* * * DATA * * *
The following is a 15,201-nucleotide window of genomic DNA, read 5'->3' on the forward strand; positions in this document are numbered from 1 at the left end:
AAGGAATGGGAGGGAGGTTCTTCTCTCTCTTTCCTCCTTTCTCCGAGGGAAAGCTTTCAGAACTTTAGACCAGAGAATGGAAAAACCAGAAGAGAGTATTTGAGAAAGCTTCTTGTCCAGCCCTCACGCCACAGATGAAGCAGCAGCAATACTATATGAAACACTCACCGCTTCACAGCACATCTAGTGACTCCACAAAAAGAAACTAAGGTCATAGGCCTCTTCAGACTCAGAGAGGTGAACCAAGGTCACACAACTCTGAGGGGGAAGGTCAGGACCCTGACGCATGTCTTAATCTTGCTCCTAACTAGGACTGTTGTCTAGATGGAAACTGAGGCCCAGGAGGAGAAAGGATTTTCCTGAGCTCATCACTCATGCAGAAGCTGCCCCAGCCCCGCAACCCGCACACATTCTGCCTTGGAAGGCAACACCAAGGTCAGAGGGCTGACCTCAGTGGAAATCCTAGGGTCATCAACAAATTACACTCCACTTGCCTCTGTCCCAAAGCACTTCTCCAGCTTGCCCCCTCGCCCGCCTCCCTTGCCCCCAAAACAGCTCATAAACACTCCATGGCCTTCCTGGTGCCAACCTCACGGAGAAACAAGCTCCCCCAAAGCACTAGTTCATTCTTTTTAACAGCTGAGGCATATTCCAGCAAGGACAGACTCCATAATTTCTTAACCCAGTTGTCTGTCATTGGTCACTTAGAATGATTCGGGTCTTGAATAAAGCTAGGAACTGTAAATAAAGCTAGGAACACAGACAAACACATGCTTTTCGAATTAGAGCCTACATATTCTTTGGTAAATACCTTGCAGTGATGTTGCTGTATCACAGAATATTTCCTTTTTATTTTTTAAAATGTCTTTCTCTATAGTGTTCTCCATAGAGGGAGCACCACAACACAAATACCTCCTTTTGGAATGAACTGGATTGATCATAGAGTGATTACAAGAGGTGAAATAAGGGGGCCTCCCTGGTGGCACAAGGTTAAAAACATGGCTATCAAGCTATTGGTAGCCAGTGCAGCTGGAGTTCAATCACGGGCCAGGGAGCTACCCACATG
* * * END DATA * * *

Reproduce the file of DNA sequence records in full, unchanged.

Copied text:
The following is a 15,201-nucleotide window of genomic DNA, read 5'->3' on the forward strand; positions in this document are numbered from 1 at the left end:
AAGGAATGGGAGGGAGGTTCTTCTCTCTCTTTCCTCCTTTCTCCGAGGGAAAGCTTTCAGAACTTTAGACCAGAGAATGGAAAAACCAGAAGAGAGTATTTGAGAAAGCTTCTTGTCCAGCCCTCACGCCACAGATGAAGCAGCAGCAATACTATATGAAACACTCACCGCTTCACAGCACATCTAGTGACTCCACAAAAAGAAACTAAGGTCATAGGCCTCTTCAGACTCAGAGAGGTGAACCAAGGTCACACAACTCTGAGGGGGAAGGTCAGGACCCTGACGCATGTCTTAATCTTGCTCCTAACTAGGACTGTTGTCTAGATGGAAACTGAGGCCCAGGAGGAGAAAGGATTTTCCTGAGCTCATCACTCATGCAGAAGCTGCCCCAGCCCCGCAACCCGCACACATTCTGCCTTGGAAGGCAACACCAAGGTCAGAGGGCTGACCTCAGTGGAAATCCTAGGGTCATCAACAAATTACACTCCACTTGCCTCTGTCCCAAAGCACTTCTCCAGCTTGCCCCCTCGCCCGCCTCCCTTGCCCCCAAAACAGCTCATAAACACTCCATGGCCTTCCTGGTGCCAACCTCACGGAGAAACAAGCTCCCCCAAAGCACTAGTTCATTCTTTTTAACAGCTGAGGCATATTCCAGCAAGGACAGACTCCATAATTTCTTAACCCAGTTGTCTGTCATTGGTCACTTAGAATGATTCGGGTCTTGAATAAAGCTAGGAACTGTAAATAAAGCTAGGAACACAGACAAACACATGCTTTTCGAATTAGAGCCTACATATTCTTTGGTAAATACCTTGCAGTGATGTTGCTGTATCACAGAATATTTCCTTTTTATTTTTTAAAATGTCTTTCTCTATAGTGTTCTCCATAGAGGGAGCACCACAACACAAATACCTCCTTTTGGAATGAACTGGATTGATCATAGAGTGATTACAAGAGGTGAAATAAGGGGGCCTCCCTGGTGGCACAAGGTTAAAAACATGGCTATCAAGCTATTGGTAGCCAGTGCAGCTGGAGTTCAATCACGGGCCAGGGAGCTACCCACATG